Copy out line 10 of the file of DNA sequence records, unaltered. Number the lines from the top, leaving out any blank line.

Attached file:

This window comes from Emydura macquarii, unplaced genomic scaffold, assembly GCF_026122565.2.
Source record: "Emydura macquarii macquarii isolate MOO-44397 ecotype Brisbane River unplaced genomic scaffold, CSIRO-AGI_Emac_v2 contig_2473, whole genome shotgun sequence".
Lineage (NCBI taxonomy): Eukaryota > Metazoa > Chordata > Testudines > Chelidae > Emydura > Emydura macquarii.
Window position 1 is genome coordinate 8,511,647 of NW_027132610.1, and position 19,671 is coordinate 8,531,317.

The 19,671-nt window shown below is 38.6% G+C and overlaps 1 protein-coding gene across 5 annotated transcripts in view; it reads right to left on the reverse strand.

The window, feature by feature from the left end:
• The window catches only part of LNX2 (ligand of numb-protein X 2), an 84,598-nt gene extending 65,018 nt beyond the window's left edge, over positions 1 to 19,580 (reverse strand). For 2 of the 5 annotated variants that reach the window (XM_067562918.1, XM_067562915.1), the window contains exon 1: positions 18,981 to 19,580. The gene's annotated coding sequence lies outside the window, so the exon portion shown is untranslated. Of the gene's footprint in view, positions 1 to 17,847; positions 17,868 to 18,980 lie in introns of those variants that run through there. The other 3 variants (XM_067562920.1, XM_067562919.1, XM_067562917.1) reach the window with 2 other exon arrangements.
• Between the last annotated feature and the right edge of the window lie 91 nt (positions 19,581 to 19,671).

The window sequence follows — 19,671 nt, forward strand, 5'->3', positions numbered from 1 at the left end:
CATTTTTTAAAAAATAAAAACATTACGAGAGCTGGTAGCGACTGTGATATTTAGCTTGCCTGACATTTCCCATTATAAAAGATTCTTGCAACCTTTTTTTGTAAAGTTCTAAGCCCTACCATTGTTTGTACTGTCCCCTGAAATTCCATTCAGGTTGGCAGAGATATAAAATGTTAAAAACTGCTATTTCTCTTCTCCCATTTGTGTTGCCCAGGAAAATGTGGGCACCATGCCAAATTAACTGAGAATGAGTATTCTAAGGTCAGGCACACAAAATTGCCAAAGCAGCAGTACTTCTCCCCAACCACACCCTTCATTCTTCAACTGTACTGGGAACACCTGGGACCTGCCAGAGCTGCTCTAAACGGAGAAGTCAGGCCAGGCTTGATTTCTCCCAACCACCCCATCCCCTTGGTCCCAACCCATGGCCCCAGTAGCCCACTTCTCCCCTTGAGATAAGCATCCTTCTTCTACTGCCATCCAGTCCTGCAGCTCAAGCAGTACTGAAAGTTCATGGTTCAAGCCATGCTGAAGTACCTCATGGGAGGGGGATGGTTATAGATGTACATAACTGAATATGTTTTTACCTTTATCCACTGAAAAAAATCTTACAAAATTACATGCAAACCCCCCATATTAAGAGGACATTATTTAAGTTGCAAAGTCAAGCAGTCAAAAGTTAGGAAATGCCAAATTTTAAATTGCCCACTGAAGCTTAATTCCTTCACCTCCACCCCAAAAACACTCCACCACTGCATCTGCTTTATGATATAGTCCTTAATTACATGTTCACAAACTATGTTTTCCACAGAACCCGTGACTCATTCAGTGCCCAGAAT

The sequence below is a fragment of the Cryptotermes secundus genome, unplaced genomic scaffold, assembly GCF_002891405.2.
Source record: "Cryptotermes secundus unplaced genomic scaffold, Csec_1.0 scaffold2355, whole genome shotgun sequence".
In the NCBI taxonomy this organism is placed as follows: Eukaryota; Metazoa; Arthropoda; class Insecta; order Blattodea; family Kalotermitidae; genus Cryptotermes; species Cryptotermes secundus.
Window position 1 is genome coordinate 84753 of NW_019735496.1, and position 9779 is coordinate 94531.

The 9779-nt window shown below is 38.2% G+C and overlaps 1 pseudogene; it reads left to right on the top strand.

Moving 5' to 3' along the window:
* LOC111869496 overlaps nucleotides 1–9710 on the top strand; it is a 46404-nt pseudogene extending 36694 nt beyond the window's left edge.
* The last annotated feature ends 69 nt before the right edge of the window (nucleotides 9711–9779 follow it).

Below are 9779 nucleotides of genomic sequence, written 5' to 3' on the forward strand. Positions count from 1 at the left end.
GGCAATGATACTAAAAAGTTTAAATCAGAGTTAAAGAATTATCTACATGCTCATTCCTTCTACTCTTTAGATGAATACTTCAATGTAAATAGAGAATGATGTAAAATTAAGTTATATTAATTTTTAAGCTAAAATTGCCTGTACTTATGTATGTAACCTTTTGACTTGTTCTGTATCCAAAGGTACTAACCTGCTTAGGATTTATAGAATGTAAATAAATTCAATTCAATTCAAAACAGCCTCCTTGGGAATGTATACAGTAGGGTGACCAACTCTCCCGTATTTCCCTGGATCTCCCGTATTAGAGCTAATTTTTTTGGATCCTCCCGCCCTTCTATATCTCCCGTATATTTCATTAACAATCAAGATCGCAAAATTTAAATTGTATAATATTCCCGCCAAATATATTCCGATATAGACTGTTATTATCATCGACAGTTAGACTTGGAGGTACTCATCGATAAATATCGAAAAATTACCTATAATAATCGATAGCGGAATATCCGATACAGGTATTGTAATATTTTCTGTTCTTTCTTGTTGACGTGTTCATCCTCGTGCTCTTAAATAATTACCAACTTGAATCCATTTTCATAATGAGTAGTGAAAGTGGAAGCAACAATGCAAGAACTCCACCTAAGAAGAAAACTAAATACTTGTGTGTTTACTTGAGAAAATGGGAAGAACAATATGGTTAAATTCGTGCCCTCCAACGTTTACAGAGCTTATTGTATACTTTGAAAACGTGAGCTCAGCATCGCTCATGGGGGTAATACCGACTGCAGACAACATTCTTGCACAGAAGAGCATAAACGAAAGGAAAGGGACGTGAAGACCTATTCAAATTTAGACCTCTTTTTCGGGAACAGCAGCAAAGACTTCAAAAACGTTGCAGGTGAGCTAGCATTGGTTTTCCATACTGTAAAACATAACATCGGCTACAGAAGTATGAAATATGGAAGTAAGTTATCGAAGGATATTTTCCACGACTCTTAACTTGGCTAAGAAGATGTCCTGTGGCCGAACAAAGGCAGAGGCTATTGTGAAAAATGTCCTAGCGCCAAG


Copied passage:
CATTTTTTAAAAAATAAAAACATTACGAGAGCTGGTAGCGACTGTGATATTTAGCTTGCCTGACATTTCCCATTATAAAAGATTCTTGCAACCTTTTTTTGTAAAGTTCTAAGCCCTACCATTGTTTGTACTGTCCCCTGAAATTCCATTCAGGTTGGCAGAGATATAAAATGTTAAAAACTGCTATTTCTCTTCTCCCATTTGTGTTGCCCAGGAAAATGTGGGCACCATGCCAAATTAACTGAGAATGAGTATTCTAAGGTCAGGCACACAAAATTGCCAAAGCAGCAGTACTTCTCCCCAACCACACCCTTCATTCTTCAACTGTACTGGGAACACCTGGGACCTGCCAGAGCTGCTCTAAACGGAGAAGTCAGGCCAGGCTTGATTTCTCCCAACCACCCCATCCCCTTGGTCCCAACCCATGGCCCCAGTAGCCCACTTCTCCCCTTGAGATAAGCATCCTTCTTCTACTGCCATCCAGTCCTGCAGCTCAAGCAGTACTGAAAGTTCATGGTTCAAGCCATGCTGAAGTACCTCATGGGAGGGGGATGGTTATAGATGTACATAACTGAATATGTTTTTACCTTTATCCACTGAAAAAAATCTTACAAAATTACATGCAAACCCCCCATATTAAGAGGACATTATTTAAGTTGCAAAGTCAAGCAGTCAAAAGTTAGGAAATGCCAAATTTTAAATTGCCCACTGAAGCTTAATTCCTTCACCTCCACCCCAAAAACACTCCACCACTGCATCTGCTTTATGATATAGTCCTTAATTACATGTTCACAAACTATGTTTTCCACAGAACCCGTGACTCATTCAGTGCCCAGAAT